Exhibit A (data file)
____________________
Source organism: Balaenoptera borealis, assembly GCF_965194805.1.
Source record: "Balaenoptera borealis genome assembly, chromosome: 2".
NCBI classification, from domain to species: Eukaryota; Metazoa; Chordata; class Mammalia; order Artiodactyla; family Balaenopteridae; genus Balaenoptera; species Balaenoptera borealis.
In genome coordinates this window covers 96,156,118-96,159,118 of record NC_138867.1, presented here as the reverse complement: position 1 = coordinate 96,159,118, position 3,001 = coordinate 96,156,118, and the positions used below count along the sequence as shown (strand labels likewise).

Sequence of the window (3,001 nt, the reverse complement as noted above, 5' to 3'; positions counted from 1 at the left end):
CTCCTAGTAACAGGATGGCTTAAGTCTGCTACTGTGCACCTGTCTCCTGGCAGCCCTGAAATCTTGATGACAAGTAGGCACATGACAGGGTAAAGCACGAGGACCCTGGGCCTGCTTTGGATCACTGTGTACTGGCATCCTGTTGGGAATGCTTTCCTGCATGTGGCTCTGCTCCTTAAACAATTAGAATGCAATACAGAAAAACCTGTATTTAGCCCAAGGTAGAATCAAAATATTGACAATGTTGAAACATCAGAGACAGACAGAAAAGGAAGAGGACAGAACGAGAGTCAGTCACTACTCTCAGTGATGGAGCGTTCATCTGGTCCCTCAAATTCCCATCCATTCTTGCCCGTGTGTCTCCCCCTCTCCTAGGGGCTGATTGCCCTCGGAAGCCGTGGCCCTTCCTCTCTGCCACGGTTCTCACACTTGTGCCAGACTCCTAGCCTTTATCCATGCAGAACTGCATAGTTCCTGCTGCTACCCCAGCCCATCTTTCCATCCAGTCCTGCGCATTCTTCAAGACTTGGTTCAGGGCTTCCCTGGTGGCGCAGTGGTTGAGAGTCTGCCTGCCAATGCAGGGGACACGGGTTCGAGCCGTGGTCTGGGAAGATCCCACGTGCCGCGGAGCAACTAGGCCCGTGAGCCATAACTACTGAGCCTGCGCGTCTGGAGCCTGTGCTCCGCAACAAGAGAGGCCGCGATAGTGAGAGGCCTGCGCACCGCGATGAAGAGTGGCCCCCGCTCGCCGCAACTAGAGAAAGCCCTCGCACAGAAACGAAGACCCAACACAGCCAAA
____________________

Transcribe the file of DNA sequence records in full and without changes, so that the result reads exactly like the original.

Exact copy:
Source organism: Balaenoptera borealis, assembly GCF_965194805.1.
Source record: "Balaenoptera borealis genome assembly, chromosome: 2".
NCBI classification, from domain to species: Eukaryota; Metazoa; Chordata; class Mammalia; order Artiodactyla; family Balaenopteridae; genus Balaenoptera; species Balaenoptera borealis.
In genome coordinates this window covers 96,156,118-96,159,118 of record NC_138867.1, presented here as the reverse complement: position 1 = coordinate 96,159,118, position 3,001 = coordinate 96,156,118, and the positions used below count along the sequence as shown (strand labels likewise).

Sequence of the window (3,001 nt, the reverse complement as noted above, 5' to 3'; positions counted from 1 at the left end):
CTCCTAGTAACAGGATGGCTTAAGTCTGCTACTGTGCACCTGTCTCCTGGCAGCCCTGAAATCTTGATGACAAGTAGGCACATGACAGGGTAAAGCACGAGGACCCTGGGCCTGCTTTGGATCACTGTGTACTGGCATCCTGTTGGGAATGCTTTCCTGCATGTGGCTCTGCTCCTTAAACAATTAGAATGCAATACAGAAAAACCTGTATTTAGCCCAAGGTAGAATCAAAATATTGACAATGTTGAAACATCAGAGACAGACAGAAAAGGAAGAGGACAGAACGAGAGTCAGTCACTACTCTCAGTGATGGAGCGTTCATCTGGTCCCTCAAATTCCCATCCATTCTTGCCCGTGTGTCTCCCCCTCTCCTAGGGGCTGATTGCCCTCGGAAGCCGTGGCCCTTCCTCTCTGCCACGGTTCTCACACTTGTGCCAGACTCCTAGCCTTTATCCATGCAGAACTGCATAGTTCCTGCTGCTACCCCAGCCCATCTTTCCATCCAGTCCTGCGCATTCTTCAAGACTTGGTTCAGGGCTTCCCTGGTGGCGCAGTGGTTGAGAGTCTGCCTGCCAATGCAGGGGACACGGGTTCGAGCCGTGGTCTGGGAAGATCCCACGTGCCGCGGAGCAACTAGGCCCGTGAGCCATAACTACTGAGCCTGCGCGTCTGGAGCCTGTGCTCCGCAACAAGAGAGGCCGCGATAGTGAGAGGCCTGCGCACCGCGATGAAGAGTGGCCCCCGCTCGCCGCAACTAGAGAAAGCCCTCGCACAGAAACGAAGACCCAACACAGCCAAA